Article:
# Description

While many popular algorithms work in polynomial time, *most* of the natural problems are NP-hard, that is, (most probably) they do not admit polynomial-time algorithms. This course is dedicated to an approach that aims to overcome the NP-hardness barrier while still retaining provable guarantees on the algorithm.

More precisely, *parameterized complexity* achieves this by introducing another measure of the input called the *parameter*. The running time of the algorithm is then measured as some function of the parameter *k* and the input size *n*. The main target of the theory is a fixed-parameter tractable (FPT) algorithm, working in time *f(k) · poly(n)* for some function *f* of *k*. In practice, the dependency is often single-exponential in *k* and linear in *n*, leading to algorithms that are quite efficient as long as *k* is reasonably small. For example, while the Vertex Cover problem is NP-hard on general graphs, it admits an FPT algorithm running in time *O(1.2738 ^{k} + k · n)*, where

*k*is the size of the vertex cover – which is still practical for pretty large graphs with a vertex cover of size up to 190.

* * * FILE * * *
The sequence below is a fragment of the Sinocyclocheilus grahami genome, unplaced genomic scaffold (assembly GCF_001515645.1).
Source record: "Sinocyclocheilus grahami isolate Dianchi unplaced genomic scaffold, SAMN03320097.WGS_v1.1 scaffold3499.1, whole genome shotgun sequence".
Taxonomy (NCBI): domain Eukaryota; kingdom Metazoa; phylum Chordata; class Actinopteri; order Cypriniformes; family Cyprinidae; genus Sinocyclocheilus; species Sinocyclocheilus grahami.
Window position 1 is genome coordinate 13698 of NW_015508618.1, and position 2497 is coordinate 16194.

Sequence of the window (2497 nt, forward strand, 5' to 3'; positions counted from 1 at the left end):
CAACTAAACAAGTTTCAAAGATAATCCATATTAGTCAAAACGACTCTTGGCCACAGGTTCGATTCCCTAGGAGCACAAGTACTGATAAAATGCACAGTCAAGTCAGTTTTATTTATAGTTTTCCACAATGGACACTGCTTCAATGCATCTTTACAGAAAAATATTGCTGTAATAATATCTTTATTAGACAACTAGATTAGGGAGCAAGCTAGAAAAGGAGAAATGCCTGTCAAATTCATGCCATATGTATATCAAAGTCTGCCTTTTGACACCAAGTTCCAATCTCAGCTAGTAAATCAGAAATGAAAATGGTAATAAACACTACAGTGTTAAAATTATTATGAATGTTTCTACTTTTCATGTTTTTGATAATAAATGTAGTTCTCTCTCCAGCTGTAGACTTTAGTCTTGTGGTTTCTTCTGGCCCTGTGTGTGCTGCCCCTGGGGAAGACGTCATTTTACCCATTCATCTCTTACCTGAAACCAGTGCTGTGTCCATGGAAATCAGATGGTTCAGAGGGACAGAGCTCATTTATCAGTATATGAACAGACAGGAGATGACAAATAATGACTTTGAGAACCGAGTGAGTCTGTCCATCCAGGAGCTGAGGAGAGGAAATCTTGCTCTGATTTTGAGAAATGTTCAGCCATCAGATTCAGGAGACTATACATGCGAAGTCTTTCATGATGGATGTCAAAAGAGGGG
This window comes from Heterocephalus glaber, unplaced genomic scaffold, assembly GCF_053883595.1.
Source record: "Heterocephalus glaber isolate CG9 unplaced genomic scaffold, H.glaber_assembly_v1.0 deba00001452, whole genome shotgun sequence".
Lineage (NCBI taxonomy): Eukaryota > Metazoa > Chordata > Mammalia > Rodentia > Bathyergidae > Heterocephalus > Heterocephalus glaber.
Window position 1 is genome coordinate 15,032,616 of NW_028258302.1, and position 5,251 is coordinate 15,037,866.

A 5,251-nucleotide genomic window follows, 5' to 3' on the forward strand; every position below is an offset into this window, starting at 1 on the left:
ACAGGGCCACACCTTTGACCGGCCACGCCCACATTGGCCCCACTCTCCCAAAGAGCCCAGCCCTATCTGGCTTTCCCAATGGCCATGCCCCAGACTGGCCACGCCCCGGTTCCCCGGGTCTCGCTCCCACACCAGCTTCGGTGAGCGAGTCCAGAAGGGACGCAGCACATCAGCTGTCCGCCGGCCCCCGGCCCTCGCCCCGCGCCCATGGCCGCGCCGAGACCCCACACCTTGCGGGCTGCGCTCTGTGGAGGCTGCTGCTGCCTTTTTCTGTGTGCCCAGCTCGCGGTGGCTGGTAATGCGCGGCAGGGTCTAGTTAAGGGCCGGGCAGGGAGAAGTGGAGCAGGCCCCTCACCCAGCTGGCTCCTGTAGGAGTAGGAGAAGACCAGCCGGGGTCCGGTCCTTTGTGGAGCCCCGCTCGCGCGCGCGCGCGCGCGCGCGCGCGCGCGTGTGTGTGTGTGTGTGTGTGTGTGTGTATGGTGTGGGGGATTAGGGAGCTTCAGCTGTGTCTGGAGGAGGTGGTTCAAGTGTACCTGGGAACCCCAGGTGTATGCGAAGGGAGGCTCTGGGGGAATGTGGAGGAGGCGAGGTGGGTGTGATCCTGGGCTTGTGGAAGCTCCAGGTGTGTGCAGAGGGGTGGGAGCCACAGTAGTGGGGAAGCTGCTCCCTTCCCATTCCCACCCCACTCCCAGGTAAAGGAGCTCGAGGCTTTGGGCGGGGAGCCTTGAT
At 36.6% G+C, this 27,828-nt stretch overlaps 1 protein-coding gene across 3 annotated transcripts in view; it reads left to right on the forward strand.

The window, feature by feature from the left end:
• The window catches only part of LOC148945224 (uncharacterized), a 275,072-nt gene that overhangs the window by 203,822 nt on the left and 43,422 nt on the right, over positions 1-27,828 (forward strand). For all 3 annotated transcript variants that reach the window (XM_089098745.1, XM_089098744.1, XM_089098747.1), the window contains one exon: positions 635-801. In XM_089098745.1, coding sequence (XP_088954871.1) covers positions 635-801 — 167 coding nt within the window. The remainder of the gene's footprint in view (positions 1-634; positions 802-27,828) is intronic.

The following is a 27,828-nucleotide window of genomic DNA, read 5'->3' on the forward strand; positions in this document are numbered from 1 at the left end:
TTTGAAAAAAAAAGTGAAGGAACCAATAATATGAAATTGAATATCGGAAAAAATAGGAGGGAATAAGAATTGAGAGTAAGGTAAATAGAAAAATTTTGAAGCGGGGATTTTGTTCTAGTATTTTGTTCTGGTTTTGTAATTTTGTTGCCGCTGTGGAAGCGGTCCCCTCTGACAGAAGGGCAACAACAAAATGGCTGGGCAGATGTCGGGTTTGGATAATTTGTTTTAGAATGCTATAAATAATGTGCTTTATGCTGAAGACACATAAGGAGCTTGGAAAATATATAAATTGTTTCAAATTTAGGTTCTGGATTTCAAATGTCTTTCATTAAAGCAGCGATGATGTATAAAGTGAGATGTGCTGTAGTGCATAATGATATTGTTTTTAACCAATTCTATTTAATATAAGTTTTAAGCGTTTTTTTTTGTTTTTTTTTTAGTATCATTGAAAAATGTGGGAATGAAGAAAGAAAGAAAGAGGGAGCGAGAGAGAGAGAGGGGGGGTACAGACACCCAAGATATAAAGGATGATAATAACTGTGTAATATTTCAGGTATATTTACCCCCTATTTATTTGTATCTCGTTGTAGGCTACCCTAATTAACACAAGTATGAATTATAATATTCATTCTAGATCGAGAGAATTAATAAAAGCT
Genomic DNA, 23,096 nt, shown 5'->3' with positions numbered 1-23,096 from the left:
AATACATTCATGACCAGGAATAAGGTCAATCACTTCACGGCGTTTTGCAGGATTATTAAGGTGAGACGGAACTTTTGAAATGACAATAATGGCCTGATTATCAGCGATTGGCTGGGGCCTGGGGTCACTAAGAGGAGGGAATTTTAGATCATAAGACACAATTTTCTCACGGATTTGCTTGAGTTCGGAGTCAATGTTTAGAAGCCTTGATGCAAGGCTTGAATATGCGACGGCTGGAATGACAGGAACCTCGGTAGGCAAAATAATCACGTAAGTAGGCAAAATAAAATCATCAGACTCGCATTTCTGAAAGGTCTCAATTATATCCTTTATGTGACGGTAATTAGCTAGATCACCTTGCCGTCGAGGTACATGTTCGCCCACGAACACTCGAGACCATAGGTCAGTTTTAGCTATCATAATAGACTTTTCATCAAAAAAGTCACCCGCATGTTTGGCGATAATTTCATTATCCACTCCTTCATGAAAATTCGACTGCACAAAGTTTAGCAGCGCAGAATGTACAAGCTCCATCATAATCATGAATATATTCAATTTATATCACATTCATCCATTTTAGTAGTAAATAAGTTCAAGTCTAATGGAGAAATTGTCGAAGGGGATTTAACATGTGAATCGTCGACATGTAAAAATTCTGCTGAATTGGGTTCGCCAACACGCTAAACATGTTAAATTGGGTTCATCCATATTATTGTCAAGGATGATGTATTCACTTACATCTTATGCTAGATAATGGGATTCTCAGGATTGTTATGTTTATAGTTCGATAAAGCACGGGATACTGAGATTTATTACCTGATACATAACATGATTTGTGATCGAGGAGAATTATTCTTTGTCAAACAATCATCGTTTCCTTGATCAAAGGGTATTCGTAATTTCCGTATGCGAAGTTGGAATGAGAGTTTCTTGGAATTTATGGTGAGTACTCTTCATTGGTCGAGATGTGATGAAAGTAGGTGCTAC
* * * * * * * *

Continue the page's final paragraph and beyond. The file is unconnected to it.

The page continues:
In fact, the parameter needs not to be the solution size or something similarly explicit in the input, but rather could be an arbitrary property of the instance. A prominent example is the treewidth of a graph, which intuitively measures how tree-like the graph is. There are however, many other width measures capturing other structural properties of graphs, and in general many other ways to exploit the parameterized viewpoint to achieve tractability for a generally hard problem.

Throughout the course, we will cover most of the fundamental aspects of the parameterized complexity theory, starting from the basics and (gently) leading into currently active research topics by the end of the course. The list of topics encompasses algorithmic techniques, such as branching, linear programming, color coding, dynamic programming over various decompositions; kernelization a.k.a. parameterized preprocessing; and lower bounds, i.e., methods to rule out the existence of certain parameterized algorithms.

# Requirements

The course is especially suited for those curious to get familiar with cutting-edge areas in algorithmic and graph-theoretic research. As this is a theory course, we expect familiarity with mathematical notation, graphs and basic algorithms. Selected topics will touch on probabilistic and algebraic methods. Lectures and all materials will be in English.